Poll: Majority Say Feds Spend Tax Dollars Poorly
By Glenn Minnis, The Center Square
Precisely half the respondents polled in a new State Policy Network survey of 2,041 registered voters say the federal government is “failing or doing a poor job” at preventing internal corruption. That’s compared to only 23% of respondents who say the federal government is good or excellent at preventing corruption.
At the same time, well over half of all voters also give lawmakers in Washington D.C. an unsatisfactory mark when it comes to their handling of taxpayer dollars, with 54% agreeing the government deserves a poor or failing mark on the issue. Just 22% of respondents say the federal government does a good or excellent job at spending tax dollars.
By comparison, only 36% of voters said they see state governments faring as poorly, with just 32% of respondents agreeing that they would give them a poor or failing grade.
“Very little of what happens at the federal level is focused on tangible benefits to people so voters rightly assume that the government is not working for them,” SPN messaging strategist Erin Norman told The Center Square in explaining how so many have come to have such varying views about branches of government.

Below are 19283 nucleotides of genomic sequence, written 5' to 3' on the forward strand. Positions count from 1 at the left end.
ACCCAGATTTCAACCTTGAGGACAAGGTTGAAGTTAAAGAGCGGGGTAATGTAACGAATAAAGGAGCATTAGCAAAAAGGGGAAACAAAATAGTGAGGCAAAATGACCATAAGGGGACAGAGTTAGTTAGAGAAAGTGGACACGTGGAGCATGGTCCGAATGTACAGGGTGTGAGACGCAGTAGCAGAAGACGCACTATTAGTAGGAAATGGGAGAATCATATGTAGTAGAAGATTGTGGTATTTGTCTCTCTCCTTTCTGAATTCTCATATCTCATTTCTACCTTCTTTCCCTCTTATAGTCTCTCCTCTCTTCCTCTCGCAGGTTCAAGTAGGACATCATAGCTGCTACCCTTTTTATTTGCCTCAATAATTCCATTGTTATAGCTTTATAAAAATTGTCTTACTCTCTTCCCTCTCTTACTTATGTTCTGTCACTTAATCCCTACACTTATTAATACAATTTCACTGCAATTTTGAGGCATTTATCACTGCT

“People also have experience watching government struggle to respond to urgent needs,” she added. “COVID-19 is a great example and spanned two very different administrations showing it’s more than political – it is problems with the very nature of the federal government.”
In addition, only 27% of voters feel the federal government is good or excellent at effectively getting things done, compared to 34% who say the same about their state government. Only 25% of those surveyed say the federal government is good or excellent at “serving people like me rather than special interest groups.” That’s compared to 37% who say the same about state government.
With just 45% of voters saying they feel the federal government’s performance is responsive to the needs of their community, Norman said lawmakers have much work to do to make more voters feel like government is truly at work for them.
“Work should be pushed down to the most local level of government possible where people are more likely to know people from their community involved in the work and see the tangible benefits to policy,” she said. “It is going to be very hard in today’s environment for people to see the federal government as serving them directly or for the federal government to pivot to more personal service.”